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Interpreting music means exploring the promise of the potential of possibilities.
pianoplayjl
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« Reply #6 on: November 06, 2011, 02:38:27 AM »

Wow, nice execution of this piece. I think you handled the repeated notes in the middle part very well. Well done!
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Funny? How? How am I funny?
ariel12345
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« Reply #7 on: April 30, 2012, 11:55:55 PM »

Hi All!
I am sorry, I didn't know there are new posts here! Thanks a lot for your reviews:)
This recording is finished and I'm happy with it. I'm sure it's not perfect but it is fine for me.

Arielpiano (thumbs up for the name:), What Poulenc? the 2 pianos? that's not me playing, I filmed it.
Thanks all for the nice comments:)
Ariel
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starstruck5
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« Reply #8 on: May 02, 2012, 01:59:20 PM »

The playing is great, but I thought the lighting was a bit on the dark side!
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When a search is in progress, something will be found.
ariel12345
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« Reply #9 on: May 03, 2012, 01:10:53 AM »

The playing is great, but I thought the lighting was a bit on the dark side!

Well, look at the light here: Smiley

http://www.youtube.com/watch?v=Jg762aSXYkE      (contain some artistic nudity)

I shot it, and played the Ave Maria also:)

Thanks!
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iratior
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« Reply #10 on: May 03, 2012, 03:58:05 AM »

I was particularly impressed by (and jealous of) the double-note glissandi.  Being as I am double-jointed, I could drag my fingers across the keyboard and get hardly any more sound than if I'd tried to use wet noodles to do it.  The repeated notes are less intimidating;  I can conceive of working up to them by doing plenty of repeated-note exercises within pieces by Liszt or even by Scarlatti.  I've also discovered, being left-handed, that playing the repeated notes with my left hand helps the right hand "know" what to do to play them.  On the subject of tempo, I don't think I'd feel "authorized" to make it so variable.  In more than one place, Ravel does write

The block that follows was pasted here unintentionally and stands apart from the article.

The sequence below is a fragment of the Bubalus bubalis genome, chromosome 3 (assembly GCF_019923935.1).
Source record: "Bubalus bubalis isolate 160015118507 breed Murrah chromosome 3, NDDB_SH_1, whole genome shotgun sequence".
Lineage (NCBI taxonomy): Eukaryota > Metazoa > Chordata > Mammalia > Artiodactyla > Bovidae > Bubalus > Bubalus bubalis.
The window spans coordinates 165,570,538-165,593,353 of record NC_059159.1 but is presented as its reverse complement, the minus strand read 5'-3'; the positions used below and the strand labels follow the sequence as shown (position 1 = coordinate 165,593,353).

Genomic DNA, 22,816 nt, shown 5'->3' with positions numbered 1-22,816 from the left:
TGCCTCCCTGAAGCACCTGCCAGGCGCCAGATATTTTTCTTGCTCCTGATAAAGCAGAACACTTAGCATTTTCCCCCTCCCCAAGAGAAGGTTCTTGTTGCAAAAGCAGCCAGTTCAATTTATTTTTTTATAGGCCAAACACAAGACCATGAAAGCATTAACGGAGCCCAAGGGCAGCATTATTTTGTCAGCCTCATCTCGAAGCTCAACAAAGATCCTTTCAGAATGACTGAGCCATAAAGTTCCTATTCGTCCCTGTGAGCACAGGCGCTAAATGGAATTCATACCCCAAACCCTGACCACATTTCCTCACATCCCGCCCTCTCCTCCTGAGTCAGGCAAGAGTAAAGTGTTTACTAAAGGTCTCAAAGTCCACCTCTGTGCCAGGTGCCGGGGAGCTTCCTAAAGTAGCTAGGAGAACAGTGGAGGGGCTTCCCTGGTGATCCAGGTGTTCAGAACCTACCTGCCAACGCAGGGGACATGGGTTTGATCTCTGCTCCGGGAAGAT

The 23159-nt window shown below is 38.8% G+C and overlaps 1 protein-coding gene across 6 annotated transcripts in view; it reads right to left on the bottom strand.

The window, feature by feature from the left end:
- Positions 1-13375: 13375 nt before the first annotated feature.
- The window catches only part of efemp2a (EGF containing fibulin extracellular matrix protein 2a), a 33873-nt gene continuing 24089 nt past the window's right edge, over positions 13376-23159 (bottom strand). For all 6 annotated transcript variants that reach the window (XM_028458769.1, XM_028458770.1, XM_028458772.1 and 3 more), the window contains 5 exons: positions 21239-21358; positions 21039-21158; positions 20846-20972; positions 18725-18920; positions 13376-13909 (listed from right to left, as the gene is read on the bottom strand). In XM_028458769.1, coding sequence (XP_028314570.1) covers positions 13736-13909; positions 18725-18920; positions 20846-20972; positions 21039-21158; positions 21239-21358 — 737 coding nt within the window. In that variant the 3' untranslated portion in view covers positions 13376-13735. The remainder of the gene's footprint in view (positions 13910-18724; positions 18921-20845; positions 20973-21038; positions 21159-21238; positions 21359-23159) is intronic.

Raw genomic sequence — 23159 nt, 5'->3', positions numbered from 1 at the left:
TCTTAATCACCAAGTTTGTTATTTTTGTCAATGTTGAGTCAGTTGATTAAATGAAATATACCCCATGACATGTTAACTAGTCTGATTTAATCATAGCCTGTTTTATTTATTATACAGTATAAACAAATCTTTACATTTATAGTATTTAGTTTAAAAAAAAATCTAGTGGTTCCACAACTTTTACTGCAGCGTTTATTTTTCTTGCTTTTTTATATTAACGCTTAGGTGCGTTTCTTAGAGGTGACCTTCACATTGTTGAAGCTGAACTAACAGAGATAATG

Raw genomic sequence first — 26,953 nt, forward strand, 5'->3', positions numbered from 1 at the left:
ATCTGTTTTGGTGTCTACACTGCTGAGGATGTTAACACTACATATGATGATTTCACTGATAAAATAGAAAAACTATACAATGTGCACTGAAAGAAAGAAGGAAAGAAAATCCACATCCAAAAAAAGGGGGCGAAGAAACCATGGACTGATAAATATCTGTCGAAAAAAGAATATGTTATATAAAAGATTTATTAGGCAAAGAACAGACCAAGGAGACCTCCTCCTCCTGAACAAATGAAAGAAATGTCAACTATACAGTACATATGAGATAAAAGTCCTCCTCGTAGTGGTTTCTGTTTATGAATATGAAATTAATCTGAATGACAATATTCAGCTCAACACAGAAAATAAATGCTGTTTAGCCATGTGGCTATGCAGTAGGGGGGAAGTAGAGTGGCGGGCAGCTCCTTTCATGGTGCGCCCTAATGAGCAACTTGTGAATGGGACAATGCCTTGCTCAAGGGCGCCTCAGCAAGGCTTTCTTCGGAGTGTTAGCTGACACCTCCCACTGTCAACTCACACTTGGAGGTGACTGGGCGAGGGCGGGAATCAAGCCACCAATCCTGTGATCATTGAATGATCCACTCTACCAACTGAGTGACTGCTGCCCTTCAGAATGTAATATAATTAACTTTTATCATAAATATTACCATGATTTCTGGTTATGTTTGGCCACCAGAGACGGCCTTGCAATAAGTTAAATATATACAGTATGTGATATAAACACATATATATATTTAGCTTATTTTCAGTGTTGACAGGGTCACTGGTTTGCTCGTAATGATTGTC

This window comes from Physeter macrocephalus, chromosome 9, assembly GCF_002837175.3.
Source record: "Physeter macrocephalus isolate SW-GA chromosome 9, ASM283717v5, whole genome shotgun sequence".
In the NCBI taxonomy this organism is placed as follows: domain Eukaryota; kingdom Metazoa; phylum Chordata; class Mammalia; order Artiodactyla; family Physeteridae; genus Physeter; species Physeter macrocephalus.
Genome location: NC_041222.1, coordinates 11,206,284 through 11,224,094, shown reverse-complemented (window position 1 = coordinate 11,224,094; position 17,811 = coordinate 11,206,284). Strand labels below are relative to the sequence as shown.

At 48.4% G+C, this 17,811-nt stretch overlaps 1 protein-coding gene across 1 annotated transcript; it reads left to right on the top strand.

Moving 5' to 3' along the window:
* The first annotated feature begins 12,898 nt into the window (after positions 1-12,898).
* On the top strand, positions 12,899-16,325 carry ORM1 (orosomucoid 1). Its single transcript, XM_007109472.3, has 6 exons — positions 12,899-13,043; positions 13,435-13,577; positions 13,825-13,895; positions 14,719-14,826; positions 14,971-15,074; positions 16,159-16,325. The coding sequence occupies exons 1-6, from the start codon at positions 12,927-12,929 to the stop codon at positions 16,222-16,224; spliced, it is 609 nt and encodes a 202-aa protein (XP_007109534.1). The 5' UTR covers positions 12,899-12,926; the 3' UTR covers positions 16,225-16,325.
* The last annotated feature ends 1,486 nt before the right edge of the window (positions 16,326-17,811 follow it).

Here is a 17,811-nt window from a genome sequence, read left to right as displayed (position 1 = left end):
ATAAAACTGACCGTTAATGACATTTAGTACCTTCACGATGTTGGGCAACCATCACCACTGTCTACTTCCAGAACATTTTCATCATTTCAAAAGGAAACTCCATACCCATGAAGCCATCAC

"tres rhythme", and I take that to mean that a little dancing to the music would not be out of the question.  To bring out the best in the piece, I think that its context could be instructive.   The English title is "Dawn Song of the Court Jester", so we have to imagine what it might have been like to be famously good at being such a person, in a time and place far from our own.  In this piece, it is as if the jester's triumph comes by way of retelling a joke.  The first time, it is distinctly risque;  the chords turn ominously dissonant;  what the jester has done comes across as perilously close to disrespect for the monarch.  To accentuate this mood, at measure 102 or thereabouts, I would strive to make the chord with the F#, E# and G suddenly louder.  The second time the joke is told, the punch line is different enough so that we get the impression that the jester has done a fabulous job defusing what had been a volatile situation;  the crowd knows it and laughs with delight.  But at the end of the piece, the inverted ninth chord relative to B minor returns, suggesting that the occupation of the court jester will always be fraught with risk;  in a tragic way, he is always walking a tightrope.
So thanks, Ariel, for the performance.
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ariel12345
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« Reply #11 on: May 03, 2012, 07:32:19 PM »

Thanks Iratior, for your comments,
It's great to have various sources for inspiration including harmony analyzation and imagination. But keep in mind that imagination could vary a lot from person to person.
Ariel